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24/12/2018 14:07:07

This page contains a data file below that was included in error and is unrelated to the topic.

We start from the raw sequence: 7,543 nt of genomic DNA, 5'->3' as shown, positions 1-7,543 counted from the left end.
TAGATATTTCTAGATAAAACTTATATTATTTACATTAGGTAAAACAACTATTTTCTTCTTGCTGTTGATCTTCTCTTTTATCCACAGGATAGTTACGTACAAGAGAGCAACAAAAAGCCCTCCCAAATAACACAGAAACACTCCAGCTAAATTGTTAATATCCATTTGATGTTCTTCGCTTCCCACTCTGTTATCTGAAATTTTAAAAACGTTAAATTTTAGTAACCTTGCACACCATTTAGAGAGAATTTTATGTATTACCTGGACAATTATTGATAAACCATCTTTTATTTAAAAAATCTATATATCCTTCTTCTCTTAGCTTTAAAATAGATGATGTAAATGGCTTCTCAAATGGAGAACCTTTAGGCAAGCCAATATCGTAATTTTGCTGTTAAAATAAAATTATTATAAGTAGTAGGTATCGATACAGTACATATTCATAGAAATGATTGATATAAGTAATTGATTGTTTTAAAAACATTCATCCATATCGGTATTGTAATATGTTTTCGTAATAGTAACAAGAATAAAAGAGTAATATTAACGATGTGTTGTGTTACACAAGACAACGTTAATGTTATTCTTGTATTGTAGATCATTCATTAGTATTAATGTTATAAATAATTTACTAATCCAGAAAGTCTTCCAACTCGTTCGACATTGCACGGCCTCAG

Linus Torvalds has announced the general availability of v4.20 of the Linux kernel. In a post to the Linux Kernel Mailing List, Torvalds said that there was no point in delaying the release of the latest stable version of the kernel just because so many people are taking a break for the holiday season. From a report: He says that while there are no known issues with the release, the shortlog is a little longer than he would have liked. However "nothing screams 'oh, that's scary'", he insists. The most notable features and changes in the new version includes: New hardware support! New hardware support includes bringing up the graphics for AMD Picasso and Raven 2 APUs, continued work on bringing up Vega 20, Intel has continued putting together its Icelake Gen 11 graphics support, there is support for the Hygon Dhyana CPUs out of China based upon AMD Zen, C-SKY 32-bit CPU support, Qualcomm Snapdragon 835 SoC enablement, Intel 2.5G Ethernet controller support for "Foxville", Creative Sound Blaster ZxR and AE-5 sound card support, and a lot of smaller additions. Besides new hardware support when it comes to graphics processors, in the DRM driver space there is also VCN JPEG acceleration for Raven Ridge, GPUVM performance work resulting in some nice Vulkan gaming boosts, Intel DRM now has full PPGTT support for Haswell/IvyBridge/ValleyView, and HDMI 2.0 support for the NVIDIA/Nouveau driver. On the CPU front there are some early signs of AMD Zen 2 bring-up, nested virtualization now enabled by default for AMD/Intel CPUs, faster context switching for IBM POWER9, and various x86_64 optimizations. Fortunately the STIBP work for cross-hyperthread Spectre V2 mitigation was smoothed out over the release candidates that the performance there is all good now. Btrfs performance improvements, new F2FS features, faster FUSE performance, and MDRAID improvements for RAID10 round out the file-system/storage work. One of the technical highlights of Linux 4.20 that will be built up moving forward is the PCIe peer-to-peer memory support for device-to-device memory copies over PCIe for use-cases like data going directly from NICs to SSD storage or between multiple GPUs.